Despite the fact that infants spend more time asleep than awake, an understanding of the importance and effects of sleep on the pathophysiology of illness in infancy is a relatively recent development, and is commonly overlooked in paediatric training. In this review we describe some of the characteristics of sleep in infancy, with particular reference to normal developmental physiology and its relevance to the signs, symptoms and pathophysiology of illness in this age group.
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By the age of 3 years, the average child will have spent more time asleep than in all wakeful activities.1 Sleep is an essential component of mammalian physiology and is characterised by periods of reduced mobility and responsiveness, rapid reversibility and the need for “catch-up” following enforced sleep deprivation. However, despite the recognition that sleep in humans is more than simply a passive process governed by cyclical changes in environmental stimuli, the precise functions of sleep, and in particular the need for two different types of sleep (rapid eye movement (REM) and non-REM), still give cause for some speculation. Before considering features of sleep that are particular to the infant, we will briefly review the control and function of sleep in humans (reviewed in detail elsewhere).2–4 REM sleep is characterised by high levels of neuronal activity and is the phase of sleep most commonly associated with vivid dreams. Although in adults it occupies a relatively small proportion of total sleep time, the regulation of REM sleep appears to be considerably more complex than the equivalent for non-REM sleep, and has been localised to groups of neurons within the brain stem that control different aspects of the REM sleep state, including REM-on neurons located in the pontine reticular formation and REM suppressive (REM-off) neurons in the dorsal and other raphe nuclei. Other neurons in the pontine reticular formation generate the lateral saccades that result in rapid eye movements, which define this behavioural state. In adults non-REM sleep can be divided into stages I–IV. Slow wave sleep (SWS) (stages III and IV) is considered the most quiescent state of the brain and is preceded by reduced activity in the wake-promoting regions of the brain. Gating of sensory inputs to the cortex is achieved by hyperpolarisation of relay neurons by burst activity of GABA-ergic neurons in the thalamus, and SWS is generated by activation of GABA containing neurons in the preoptic area of the hypothalamus.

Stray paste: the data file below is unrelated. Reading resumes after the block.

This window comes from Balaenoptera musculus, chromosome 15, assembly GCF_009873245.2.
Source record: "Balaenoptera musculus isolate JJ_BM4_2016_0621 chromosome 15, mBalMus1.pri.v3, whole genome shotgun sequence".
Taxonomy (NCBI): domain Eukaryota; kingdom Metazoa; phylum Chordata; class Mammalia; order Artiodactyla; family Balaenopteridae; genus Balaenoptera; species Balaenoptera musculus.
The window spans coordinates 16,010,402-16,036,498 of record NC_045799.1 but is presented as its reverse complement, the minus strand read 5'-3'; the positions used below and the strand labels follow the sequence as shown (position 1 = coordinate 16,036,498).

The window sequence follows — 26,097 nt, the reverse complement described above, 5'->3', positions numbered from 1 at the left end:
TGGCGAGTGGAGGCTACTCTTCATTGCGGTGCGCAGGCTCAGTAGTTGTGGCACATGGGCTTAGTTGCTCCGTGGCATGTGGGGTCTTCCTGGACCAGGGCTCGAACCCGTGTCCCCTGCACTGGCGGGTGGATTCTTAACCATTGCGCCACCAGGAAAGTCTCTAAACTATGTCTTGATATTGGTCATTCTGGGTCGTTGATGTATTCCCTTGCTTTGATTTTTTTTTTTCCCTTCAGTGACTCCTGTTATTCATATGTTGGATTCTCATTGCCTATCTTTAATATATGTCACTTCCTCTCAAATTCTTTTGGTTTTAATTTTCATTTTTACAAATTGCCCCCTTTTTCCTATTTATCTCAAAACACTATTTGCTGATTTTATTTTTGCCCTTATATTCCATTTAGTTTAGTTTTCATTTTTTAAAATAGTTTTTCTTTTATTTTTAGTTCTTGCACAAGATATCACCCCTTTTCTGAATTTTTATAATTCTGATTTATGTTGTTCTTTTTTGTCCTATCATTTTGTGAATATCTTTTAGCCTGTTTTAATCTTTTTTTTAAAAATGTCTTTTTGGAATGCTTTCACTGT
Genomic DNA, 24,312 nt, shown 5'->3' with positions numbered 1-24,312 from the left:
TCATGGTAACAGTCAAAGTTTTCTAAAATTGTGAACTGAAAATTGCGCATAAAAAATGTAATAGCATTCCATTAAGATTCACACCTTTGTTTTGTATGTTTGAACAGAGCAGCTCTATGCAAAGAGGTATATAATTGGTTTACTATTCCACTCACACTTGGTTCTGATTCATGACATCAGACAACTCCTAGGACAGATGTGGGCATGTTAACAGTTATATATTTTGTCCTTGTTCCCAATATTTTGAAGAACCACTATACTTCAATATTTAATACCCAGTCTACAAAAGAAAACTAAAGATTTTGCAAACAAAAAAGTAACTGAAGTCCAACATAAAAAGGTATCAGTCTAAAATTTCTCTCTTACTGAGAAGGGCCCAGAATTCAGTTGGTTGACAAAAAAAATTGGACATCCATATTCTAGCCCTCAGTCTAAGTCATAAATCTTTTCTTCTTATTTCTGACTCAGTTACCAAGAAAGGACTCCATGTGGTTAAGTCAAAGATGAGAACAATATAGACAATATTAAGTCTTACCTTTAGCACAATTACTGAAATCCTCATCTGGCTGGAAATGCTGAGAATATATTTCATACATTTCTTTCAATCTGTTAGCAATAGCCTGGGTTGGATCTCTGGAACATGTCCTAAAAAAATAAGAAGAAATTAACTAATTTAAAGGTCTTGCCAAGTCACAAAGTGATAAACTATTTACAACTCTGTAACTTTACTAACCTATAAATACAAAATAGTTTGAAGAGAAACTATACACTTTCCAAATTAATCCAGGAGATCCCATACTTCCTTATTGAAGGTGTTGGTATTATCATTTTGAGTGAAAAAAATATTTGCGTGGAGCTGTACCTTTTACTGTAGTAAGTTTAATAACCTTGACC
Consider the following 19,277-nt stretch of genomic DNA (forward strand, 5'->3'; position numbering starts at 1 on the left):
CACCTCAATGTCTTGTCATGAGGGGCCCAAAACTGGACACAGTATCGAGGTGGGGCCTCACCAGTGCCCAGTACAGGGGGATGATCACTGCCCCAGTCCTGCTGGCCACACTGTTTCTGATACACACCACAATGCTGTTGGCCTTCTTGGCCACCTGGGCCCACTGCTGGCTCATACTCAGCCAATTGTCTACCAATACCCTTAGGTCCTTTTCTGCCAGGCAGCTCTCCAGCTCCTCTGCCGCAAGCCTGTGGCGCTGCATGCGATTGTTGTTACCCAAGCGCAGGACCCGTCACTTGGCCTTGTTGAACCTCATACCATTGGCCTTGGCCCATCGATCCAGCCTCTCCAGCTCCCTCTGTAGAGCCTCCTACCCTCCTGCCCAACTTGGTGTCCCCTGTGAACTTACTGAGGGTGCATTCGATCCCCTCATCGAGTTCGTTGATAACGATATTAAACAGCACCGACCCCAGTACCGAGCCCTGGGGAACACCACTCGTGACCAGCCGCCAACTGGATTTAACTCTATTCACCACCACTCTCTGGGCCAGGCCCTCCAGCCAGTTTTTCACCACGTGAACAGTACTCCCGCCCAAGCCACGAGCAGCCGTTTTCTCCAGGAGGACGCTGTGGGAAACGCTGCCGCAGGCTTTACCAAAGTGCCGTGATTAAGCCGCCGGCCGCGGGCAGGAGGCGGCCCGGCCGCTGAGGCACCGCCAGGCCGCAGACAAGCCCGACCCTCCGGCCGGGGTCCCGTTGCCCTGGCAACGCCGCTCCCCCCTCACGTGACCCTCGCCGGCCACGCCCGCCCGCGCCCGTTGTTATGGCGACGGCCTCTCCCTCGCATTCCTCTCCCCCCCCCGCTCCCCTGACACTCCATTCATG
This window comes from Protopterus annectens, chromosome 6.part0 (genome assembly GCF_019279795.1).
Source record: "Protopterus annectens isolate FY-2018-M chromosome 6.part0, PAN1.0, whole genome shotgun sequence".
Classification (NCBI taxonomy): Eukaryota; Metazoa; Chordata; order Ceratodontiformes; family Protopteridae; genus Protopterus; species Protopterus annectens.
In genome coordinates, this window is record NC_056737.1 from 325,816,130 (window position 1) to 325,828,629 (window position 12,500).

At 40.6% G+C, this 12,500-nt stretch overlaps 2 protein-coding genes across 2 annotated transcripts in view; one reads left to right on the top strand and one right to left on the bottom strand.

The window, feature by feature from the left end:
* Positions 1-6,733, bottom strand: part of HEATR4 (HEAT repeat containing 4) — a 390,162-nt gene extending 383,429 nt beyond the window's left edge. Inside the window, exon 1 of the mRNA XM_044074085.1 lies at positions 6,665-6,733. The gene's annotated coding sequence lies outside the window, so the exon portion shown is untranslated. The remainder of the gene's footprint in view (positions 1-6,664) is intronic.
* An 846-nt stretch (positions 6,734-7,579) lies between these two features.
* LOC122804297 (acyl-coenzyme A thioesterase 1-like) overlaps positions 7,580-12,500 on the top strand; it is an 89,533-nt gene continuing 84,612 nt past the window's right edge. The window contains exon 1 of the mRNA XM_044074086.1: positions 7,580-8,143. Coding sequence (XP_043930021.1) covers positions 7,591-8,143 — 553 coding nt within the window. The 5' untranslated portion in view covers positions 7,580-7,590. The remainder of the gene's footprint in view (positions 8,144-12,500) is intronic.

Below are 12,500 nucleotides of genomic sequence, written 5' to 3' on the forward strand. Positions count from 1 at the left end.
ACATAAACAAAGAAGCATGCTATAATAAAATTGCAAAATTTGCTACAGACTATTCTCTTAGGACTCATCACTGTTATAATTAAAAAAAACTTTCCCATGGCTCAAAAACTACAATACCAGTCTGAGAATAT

As stated above, the functions of sleep remain speculative and our understanding has been largely based on observations following periods of sleep deprivation. There is a strong inverse correlation between body size and total sleep duration in mammals, leading to the suggestion that sleep may have a role in the defence against oxidative stress, as reactive oxygen species accumulate more rapidly in association with the relatively higher metabolic rate of small mammals. Neocortical maintenance and energy conservation are potential functions of SWS, the latter being a particularly important adaptive response in newborns with high surface area to body mass ratios. There is also evidence for a role of SWS in immune function and regulation.5 Sleep is believed to have an important role in memory and learning6 and REM sleep has been hypothesised to have a fundamental role in memory consolidation, although this is not universally accepted.7 The increased proportion of REM sleep at birth (see below) compared with adulthood is also linked in mammalian species to immaturity at birth8 and there is experimental evidence to support a role of REM sleep in the regulation of neuronal development and brain plasticity.9